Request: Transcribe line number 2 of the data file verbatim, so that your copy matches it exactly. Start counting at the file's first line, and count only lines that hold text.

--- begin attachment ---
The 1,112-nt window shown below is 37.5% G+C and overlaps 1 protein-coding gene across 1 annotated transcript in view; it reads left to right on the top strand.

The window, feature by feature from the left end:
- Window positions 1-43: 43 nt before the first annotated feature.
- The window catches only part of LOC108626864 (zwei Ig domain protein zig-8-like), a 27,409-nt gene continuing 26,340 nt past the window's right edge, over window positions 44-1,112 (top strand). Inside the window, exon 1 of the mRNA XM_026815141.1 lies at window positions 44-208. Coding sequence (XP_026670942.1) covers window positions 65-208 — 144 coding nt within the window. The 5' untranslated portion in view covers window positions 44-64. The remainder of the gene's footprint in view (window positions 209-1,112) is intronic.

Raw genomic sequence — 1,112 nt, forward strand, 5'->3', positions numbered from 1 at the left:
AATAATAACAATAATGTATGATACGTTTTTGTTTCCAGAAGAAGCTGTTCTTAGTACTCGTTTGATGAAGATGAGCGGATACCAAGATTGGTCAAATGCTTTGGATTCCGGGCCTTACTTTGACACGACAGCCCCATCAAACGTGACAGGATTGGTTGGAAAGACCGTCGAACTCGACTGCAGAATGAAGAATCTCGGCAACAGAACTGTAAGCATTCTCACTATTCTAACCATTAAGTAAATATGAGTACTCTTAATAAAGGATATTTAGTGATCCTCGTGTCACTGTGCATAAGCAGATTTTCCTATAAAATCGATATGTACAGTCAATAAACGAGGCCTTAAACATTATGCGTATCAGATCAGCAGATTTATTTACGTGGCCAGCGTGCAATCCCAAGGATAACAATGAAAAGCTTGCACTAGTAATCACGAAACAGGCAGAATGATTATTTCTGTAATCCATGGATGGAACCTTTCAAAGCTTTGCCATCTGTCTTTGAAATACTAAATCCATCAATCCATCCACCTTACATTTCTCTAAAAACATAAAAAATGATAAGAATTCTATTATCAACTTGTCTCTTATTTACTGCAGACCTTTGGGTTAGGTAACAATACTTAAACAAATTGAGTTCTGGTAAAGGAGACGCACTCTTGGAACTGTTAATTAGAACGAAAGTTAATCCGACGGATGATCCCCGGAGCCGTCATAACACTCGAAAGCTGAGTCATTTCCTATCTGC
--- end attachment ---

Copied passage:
The window, feature by feature from the left end: